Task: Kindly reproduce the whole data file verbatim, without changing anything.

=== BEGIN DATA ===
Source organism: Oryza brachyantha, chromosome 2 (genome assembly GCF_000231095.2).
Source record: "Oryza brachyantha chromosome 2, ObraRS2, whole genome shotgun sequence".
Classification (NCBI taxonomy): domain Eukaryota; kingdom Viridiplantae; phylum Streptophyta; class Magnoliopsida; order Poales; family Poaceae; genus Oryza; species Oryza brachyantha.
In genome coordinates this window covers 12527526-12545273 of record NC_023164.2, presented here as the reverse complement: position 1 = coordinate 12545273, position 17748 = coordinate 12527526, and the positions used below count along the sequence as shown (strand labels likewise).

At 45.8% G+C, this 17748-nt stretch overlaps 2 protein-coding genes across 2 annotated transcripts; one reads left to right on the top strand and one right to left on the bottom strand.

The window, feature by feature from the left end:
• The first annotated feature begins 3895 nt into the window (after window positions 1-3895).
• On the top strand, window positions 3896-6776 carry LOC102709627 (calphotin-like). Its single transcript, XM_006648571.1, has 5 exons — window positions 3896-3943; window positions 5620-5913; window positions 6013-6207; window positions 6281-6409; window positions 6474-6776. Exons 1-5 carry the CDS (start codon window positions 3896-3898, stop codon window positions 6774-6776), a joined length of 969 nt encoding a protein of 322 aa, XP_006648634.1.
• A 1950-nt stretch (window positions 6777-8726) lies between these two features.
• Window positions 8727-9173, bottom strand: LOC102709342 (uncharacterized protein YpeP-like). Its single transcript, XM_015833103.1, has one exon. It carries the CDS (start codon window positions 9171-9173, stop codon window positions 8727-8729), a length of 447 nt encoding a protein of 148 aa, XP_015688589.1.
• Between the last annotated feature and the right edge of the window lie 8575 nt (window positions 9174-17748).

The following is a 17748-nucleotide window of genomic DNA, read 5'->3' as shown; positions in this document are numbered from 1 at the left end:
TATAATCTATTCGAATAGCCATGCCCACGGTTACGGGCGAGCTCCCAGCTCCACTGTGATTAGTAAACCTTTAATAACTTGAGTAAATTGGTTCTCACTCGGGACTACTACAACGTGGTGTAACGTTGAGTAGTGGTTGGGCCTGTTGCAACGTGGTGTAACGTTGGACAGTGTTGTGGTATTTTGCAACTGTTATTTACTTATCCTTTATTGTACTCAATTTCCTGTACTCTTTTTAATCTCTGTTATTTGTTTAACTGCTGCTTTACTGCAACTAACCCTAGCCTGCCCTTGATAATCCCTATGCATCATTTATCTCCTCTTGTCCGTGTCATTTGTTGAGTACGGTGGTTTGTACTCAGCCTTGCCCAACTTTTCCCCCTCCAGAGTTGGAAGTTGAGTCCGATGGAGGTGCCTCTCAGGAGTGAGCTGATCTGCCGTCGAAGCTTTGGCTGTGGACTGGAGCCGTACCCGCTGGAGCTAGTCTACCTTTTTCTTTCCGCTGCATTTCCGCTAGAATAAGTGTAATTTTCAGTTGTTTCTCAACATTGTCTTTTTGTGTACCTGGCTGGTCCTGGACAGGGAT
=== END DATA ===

Source organism: Oryza brachyantha, chromosome 2 (genome assembly GCF_000231095.2).
Source record: "Oryza brachyantha chromosome 2, ObraRS2, whole genome shotgun sequence".
Classification (NCBI taxonomy): domain Eukaryota; kingdom Viridiplantae; phylum Streptophyta; class Magnoliopsida; order Poales; family Poaceae; genus Oryza; species Oryza brachyantha.
In genome coordinates this window covers 12527526-12545273 of record NC_023164.2, presented here as the reverse complement: position 1 = coordinate 12545273, position 17748 = coordinate 12527526, and the positions used below count along the sequence as shown (strand labels likewise).

At 45.8% G+C, this 17748-nt stretch overlaps 2 protein-coding genes across 2 annotated transcripts; one reads left to right on the top strand and one right to left on the bottom strand.

The window, feature by feature from the left end:
• The first annotated feature begins 3895 nt into the window (after window positions 1-3895).
• On the top strand, window positions 3896-6776 carry LOC102709627 (calphotin-like). Its single transcript, XM_006648571.1, has 5 exons — window positions 3896-3943; window positions 5620-5913; window positions 6013-6207; window positions 6281-6409; window positions 6474-6776. Exons 1-5 carry the CDS (start codon window positions 3896-3898, stop codon window positions 6774-6776), a joined length of 969 nt encoding a protein of 322 aa, XP_006648634.1.
• A 1950-nt stretch (window positions 6777-8726) lies between these two features.
• Window positions 8727-9173, bottom strand: LOC102709342 (uncharacterized protein YpeP-like). Its single transcript, XM_015833103.1, has one exon. It carries the CDS (start codon window positions 9171-9173, stop codon window positions 8727-8729), a length of 447 nt encoding a protein of 148 aa, XP_015688589.1.
• Between the last annotated feature and the right edge of the window lie 8575 nt (window positions 9174-17748).

The following is a 17748-nucleotide window of genomic DNA, read 5'->3' as shown; positions in this document are numbered from 1 at the left end:
TATAATCTATTCGAATAGCCATGCCCACGGTTACGGGCGAGCTCCCAGCTCCACTGTGATTAGTAAACCTTTAATAACTTGAGTAAATTGGTTCTCACTCGGGACTACTACAACGTGGTGTAACGTTGAGTAGTGGTTGGGCCTGTTGCAACGTGGTGTAACGTTGGACAGTGTTGTGGTATTTTGCAACTGTTATTTACTTATCCTTTATTGTACTCAATTTCCTGTACTCTTTTTAATCTCTGTTATTTGTTTAACTGCTGCTTTACTGCAACTAACCCTAGCCTGCCCTTGATAATCCCTATGCATCATTTATCTCCTCTTGTCCGTGTCATTTGTTGAGTACGGTGGTTTGTACTCAGCCTTGCCCAACTTTTCCCCCTCCAGAGTTGGAAGTTGAGTCCGATGGAGGTGCCTCTCAGGAGTGAGCTGATCTGCCGTCGAAGCTTTGGCTGTGGACTGGAGCCGTACCCGCTGGAGCTAGTCTACCTTTTTCTTTCCGCTGCATTTCCGCTAGAATAAGTGTAATTTTCAGTTGTTTCTCAACATTGTCTTTTTGTGTACCTGGCTGGTCCTGGACAGGGAT